• HB 605 by Gervin-Hawkins (D-San Antonio) would require school districts to adopt a healthy and safe school water plan. The committee approved a substitute for this bill that made changes to its reporting requirements.
  • HB 1206 by Guillen (D-Rio Grande City) would allow the Instructional Materials Allotment (IMA) to be used for costs associated with distance learning, including Wi-Fi, hotspots, network service, broadband services, and other services and equipment needed to facilitate internet access.
  • HB 1252 by Moody (D-El Paso) would prohibit TEA from enforcing a shorter timeline for filing a due process complaint regarding special education than what is allowed by federal law.
  • HB 1568 by Middleton (R-Wallisville) would change the criteria of districts included in the state comptroller’s school district property value study.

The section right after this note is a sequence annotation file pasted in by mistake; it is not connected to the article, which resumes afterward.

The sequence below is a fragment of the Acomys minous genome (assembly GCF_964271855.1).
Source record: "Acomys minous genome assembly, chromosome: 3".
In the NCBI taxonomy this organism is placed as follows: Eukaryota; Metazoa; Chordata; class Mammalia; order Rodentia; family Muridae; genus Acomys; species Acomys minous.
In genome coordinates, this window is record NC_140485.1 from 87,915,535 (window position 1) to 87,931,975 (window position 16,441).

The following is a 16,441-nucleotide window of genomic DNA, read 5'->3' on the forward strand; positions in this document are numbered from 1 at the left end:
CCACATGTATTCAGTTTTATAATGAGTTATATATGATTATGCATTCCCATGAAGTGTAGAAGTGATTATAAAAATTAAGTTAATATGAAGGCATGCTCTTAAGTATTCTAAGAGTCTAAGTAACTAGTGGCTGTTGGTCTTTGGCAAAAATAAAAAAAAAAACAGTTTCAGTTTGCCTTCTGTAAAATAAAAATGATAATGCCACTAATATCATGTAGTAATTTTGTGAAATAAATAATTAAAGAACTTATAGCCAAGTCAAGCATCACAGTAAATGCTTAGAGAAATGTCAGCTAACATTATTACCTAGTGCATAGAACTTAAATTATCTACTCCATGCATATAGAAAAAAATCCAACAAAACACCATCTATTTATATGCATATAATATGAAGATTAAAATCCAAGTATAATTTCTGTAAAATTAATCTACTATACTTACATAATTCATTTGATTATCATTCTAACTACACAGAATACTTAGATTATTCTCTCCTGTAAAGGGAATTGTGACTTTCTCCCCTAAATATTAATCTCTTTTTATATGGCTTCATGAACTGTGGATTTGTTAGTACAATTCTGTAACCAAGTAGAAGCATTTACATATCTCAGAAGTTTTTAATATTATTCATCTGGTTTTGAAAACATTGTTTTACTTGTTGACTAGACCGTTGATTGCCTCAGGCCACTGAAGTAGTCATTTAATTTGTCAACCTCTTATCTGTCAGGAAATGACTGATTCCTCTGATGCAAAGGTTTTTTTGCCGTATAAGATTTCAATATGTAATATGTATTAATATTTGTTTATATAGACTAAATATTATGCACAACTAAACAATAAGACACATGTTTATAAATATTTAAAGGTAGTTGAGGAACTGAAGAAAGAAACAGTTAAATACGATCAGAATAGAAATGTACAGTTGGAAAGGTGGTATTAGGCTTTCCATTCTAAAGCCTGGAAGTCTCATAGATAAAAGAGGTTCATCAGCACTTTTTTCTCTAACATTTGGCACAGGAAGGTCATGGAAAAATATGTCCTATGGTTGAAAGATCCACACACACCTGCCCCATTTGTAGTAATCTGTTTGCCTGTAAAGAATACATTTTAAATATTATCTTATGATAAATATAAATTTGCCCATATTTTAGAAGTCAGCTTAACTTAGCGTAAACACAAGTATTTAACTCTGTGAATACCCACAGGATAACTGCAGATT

• HB 2193 by Dominguez would require the University Interscholastic League (UIL) to create an adaptive sports program for students with disabilities.
  • HB 2465 by Gervin-Hawkins (D-San Antonio) would add cultural inclusion to the required enrichment curriculum, to be developed by the SBOE.
  • HB 2664 by Martinez (D-Weslaco) would enable school boards to adopt, before December 21, 2024, either three- or four-year staggered terms for their trustees.
  • HB 2681 by Wilson (R-Marble Falls) would extend the availability of an elective course on the Bible down to middle school and expand the certificates allowed for teaching such a course. Under the bill, the course could count for social studies credit at the middle school level.
  • HB 2688 by VanDeaver (R-New Boston) would require any school board trustee to run for reelection in the next scheduled election if the trustee voted to extend the contract of a superintendent and then voted within one year to make a severance payment to the same superintendent.